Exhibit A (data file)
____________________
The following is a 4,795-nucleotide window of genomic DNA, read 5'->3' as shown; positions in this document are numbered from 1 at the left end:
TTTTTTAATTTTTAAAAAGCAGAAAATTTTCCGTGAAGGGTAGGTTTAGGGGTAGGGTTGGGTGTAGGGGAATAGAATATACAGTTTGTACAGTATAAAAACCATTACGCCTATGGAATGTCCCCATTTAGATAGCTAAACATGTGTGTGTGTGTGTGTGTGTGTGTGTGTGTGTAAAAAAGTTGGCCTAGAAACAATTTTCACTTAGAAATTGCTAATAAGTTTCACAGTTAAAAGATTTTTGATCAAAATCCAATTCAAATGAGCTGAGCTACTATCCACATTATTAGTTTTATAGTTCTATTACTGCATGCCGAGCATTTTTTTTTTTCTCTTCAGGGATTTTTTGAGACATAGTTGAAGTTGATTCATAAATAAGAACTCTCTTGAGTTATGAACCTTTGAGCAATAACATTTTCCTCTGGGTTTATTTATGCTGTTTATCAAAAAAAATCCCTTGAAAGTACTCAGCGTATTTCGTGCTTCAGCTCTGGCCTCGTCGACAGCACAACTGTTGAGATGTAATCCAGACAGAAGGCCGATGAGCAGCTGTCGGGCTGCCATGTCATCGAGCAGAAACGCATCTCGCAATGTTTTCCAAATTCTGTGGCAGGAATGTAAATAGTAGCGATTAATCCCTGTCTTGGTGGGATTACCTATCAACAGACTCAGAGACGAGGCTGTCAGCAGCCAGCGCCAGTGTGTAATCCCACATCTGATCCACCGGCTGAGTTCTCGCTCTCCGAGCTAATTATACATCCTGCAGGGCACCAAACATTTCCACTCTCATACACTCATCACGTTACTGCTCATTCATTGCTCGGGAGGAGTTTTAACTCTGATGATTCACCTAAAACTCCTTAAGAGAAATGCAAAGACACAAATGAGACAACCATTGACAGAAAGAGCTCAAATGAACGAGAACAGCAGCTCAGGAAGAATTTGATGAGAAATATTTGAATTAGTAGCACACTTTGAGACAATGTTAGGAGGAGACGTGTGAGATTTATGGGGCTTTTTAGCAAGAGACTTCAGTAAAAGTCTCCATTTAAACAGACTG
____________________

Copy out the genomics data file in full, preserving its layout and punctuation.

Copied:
The following is a 4,795-nucleotide window of genomic DNA, read 5'->3' as shown; positions in this document are numbered from 1 at the left end:
TTTTTTAATTTTTAAAAAGCAGAAAATTTTCCGTGAAGGGTAGGTTTAGGGGTAGGGTTGGGTGTAGGGGAATAGAATATACAGTTTGTACAGTATAAAAACCATTACGCCTATGGAATGTCCCCATTTAGATAGCTAAACATGTGTGTGTGTGTGTGTGTGTGTGTGTGTGTGTAAAAAAGTTGGCCTAGAAACAATTTTCACTTAGAAATTGCTAATAAGTTTCACAGTTAAAAGATTTTTGATCAAAATCCAATTCAAATGAGCTGAGCTACTATCCACATTATTAGTTTTATAGTTCTATTACTGCATGCCGAGCATTTTTTTTTTTCTCTTCAGGGATTTTTTGAGACATAGTTGAAGTTGATTCATAAATAAGAACTCTCTTGAGTTATGAACCTTTGAGCAATAACATTTTCCTCTGGGTTTATTTATGCTGTTTATCAAAAAAAATCCCTTGAAAGTACTCAGCGTATTTCGTGCTTCAGCTCTGGCCTCGTCGACAGCACAACTGTTGAGATGTAATCCAGACAGAAGGCCGATGAGCAGCTGTCGGGCTGCCATGTCATCGAGCAGAAACGCATCTCGCAATGTTTTCCAAATTCTGTGGCAGGAATGTAAATAGTAGCGATTAATCCCTGTCTTGGTGGGATTACCTATCAACAGACTCAGAGACGAGGCTGTCAGCAGCCAGCGCCAGTGTGTAATCCCACATCTGATCCACCGGCTGAGTTCTCGCTCTCCGAGCTAATTATACATCCTGCAGGGCACCAAACATTTCCACTCTCATACACTCATCACGTTACTGCTCATTCATTGCTCGGGAGGAGTTTTAACTCTGATGATTCACCTAAAACTCCTTAAGAGAAATGCAAAGACACAAATGAGACAACCATTGACAGAAAGAGCTCAAATGAACGAGAACAGCAGCTCAGGAAGAATTTGATGAGAAATATTTGAATTAGTAGCACACTTTGAGACAATGTTAGGAGGAGACGTGTGAGATTTATGGGGCTTTTTAGCAAGAGACTTCAGTAAAAGTCTCCATTTAAACAGACTG